The most popular people on social media aren’t celebrities or athletes; they’re kids. Photos and videos of children dominate our social media feeds as proud parents show the world their cute babies. We surveyed 2,000 new parents to ask them how they use social media to document their children. Check out the article below to see what we found.
Before having children, 24 percent of people thought they’d never post baby photos, and 18 percent admitted to being annoyed when they saw their friends posting baby pics. An optimistic 31 percent said that they were looking forward to posting photos of their future children.
However, much like newborns, parenting ideas change fast. The fact is that 45 percent of respondents actually post more on social media since having children. Over half of the respondents said they posted the sonogram to social media (56 percent) and another 55 percent also posted pics of baby shower celebrations. It’s no surprise that when the big day comes, 73 percent of parents post a photo of their newborn. After all, social media is the quickest way to announce the baby’s arrival to the most people. And now that there’s an audience, it makes sense that 73 percent continue with monthly photoshoots to show the baby’s progress. Most babies have a robust online presence before taking their first steps.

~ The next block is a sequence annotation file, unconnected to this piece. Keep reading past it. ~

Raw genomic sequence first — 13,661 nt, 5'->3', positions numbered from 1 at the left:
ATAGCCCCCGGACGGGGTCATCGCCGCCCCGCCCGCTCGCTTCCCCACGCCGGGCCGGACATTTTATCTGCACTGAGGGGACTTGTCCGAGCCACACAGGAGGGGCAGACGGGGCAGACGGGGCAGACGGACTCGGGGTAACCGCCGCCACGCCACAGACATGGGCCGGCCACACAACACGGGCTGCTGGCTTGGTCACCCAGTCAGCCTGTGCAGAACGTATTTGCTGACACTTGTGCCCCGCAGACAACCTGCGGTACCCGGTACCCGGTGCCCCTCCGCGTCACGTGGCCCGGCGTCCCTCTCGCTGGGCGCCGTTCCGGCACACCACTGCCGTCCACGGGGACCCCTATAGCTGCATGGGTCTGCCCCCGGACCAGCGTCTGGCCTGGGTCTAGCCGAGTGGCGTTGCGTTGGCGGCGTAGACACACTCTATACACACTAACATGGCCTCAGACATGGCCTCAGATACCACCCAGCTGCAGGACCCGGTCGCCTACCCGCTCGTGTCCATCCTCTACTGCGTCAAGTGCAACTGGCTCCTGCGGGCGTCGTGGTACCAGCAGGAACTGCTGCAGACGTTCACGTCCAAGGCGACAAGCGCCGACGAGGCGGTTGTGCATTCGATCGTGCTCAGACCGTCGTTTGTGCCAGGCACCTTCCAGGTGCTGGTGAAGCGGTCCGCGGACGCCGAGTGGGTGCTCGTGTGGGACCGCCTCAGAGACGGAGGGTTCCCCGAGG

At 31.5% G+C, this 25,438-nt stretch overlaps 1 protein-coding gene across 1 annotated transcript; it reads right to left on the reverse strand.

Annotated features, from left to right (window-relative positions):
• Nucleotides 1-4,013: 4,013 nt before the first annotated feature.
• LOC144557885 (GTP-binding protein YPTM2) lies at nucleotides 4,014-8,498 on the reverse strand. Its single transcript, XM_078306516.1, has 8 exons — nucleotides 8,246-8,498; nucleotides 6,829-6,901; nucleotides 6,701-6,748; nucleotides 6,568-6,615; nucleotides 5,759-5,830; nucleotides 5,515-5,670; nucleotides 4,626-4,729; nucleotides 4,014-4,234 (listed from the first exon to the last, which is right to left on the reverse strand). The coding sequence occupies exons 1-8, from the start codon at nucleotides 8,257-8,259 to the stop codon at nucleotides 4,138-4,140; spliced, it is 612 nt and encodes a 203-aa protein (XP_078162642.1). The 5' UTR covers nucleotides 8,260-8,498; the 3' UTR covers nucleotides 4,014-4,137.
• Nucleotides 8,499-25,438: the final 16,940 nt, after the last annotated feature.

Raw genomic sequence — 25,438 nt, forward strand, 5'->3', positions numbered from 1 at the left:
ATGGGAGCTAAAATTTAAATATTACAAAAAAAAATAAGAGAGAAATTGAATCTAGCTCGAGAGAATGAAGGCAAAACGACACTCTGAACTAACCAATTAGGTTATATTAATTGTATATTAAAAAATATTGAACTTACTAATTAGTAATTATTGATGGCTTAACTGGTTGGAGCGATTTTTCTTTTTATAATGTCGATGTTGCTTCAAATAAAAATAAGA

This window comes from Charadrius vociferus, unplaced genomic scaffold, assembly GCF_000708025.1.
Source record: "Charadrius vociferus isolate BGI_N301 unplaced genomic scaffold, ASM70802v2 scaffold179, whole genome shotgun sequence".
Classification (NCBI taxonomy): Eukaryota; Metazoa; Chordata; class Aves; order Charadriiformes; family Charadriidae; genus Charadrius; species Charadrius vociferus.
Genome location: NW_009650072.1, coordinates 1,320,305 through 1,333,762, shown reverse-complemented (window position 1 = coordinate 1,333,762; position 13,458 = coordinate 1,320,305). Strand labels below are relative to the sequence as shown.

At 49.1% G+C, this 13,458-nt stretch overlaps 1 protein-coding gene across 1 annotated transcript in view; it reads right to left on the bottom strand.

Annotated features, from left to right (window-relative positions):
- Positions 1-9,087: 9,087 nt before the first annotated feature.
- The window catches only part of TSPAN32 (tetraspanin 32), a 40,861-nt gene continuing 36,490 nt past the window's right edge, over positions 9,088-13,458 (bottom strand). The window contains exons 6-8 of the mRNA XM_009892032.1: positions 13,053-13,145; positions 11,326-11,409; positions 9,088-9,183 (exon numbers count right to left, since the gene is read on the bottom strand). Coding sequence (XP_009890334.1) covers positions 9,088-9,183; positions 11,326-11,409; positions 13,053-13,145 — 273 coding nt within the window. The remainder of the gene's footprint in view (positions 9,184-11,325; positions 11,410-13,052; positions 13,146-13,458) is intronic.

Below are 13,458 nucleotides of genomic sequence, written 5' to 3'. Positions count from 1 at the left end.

So what’s the social media platform of choice for shutterbug parents? 71 percent of respondents prefer to post on Facebook because it’s easy to connect with family and friends (70 percent), creating and sharing albums is simple (17 percent), and frankly, it’s fun to show off their baby (13 percent). And while some parents (22 percent) claim to be inspired by their friends’ baby posts, another 20 percent admitted to feeling competitive with their baby posts.
With so much baby photo sharing, how concerned are parents about privacy and personal information? 60 percent of couples have discussed rules and boundaries for posting their baby’s photos, and only 20 percent post to public accounts (men are 34 percent more likely to do this). In fact, 36 percent of parents have issue with others posting photos of their child online and 54 percent would ask for those images without permission to be deleted.
Some parents set up digital markers for their baby, such as a domain name (5 percent), a social media account (9 percent), and/or a personalized hashtag (12 percent). As the child grows older, however, the frequency of posts drops—in fact, 44 percent of parents claim to post less once their child is over 2 years old. Maybe it’s because Junior won’t sit still long enough for a good photo?
On average, most parents will post about their child until the child is 11 years old. By then, most preteens want less parental involvement anyway. Sorry, Mom and Dad, time to let them figure out their own relationship with online sharing.